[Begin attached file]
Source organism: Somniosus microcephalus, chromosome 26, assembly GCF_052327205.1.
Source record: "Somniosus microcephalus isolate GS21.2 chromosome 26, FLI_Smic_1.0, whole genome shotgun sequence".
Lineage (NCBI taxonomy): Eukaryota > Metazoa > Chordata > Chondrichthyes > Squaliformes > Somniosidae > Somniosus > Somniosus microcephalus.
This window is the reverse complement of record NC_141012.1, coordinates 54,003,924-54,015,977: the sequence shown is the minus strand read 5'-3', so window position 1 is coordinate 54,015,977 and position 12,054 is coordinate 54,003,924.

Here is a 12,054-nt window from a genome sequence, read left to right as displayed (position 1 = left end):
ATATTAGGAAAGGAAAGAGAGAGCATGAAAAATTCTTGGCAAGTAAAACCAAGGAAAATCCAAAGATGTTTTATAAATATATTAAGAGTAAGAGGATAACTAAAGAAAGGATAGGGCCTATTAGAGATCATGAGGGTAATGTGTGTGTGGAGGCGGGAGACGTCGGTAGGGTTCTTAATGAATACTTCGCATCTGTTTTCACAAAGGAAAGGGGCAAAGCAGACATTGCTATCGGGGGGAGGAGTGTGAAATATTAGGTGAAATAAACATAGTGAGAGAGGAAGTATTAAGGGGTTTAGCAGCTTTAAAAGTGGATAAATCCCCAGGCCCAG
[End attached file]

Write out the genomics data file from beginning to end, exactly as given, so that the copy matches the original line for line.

Source organism: Somniosus microcephalus, chromosome 26, assembly GCF_052327205.1.
Source record: "Somniosus microcephalus isolate GS21.2 chromosome 26, FLI_Smic_1.0, whole genome shotgun sequence".
Lineage (NCBI taxonomy): Eukaryota > Metazoa > Chordata > Chondrichthyes > Squaliformes > Somniosidae > Somniosus > Somniosus microcephalus.
This window is the reverse complement of record NC_141012.1, coordinates 54,003,924-54,015,977: the sequence shown is the minus strand read 5'-3', so window position 1 is coordinate 54,015,977 and position 12,054 is coordinate 54,003,924.

Here is a 12,054-nt window from a genome sequence, read left to right as displayed (position 1 = left end):
ATATTAGGAAAGGAAAGAGAGAGCATGAAAAATTCTTGGCAAGTAAAACCAAGGAAAATCCAAAGATGTTTTATAAATATATTAAGAGTAAGAGGATAACTAAAGAAAGGATAGGGCCTATTAGAGATCATGAGGGTAATGTGTGTGTGGAGGCGGGAGACGTCGGTAGGGTTCTTAATGAATACTTCGCATCTGTTTTCACAAAGGAAAGGGGCAAAGCAGACATTGCTATCGGGGGGAGGAGTGTGAAATATTAGGTGAAATAAACATAGTGAGAGAGGAAGTATTAAGGGGTTTAGCAGCTTTAAAAGTGGATAAATCCCCAGGCCCAG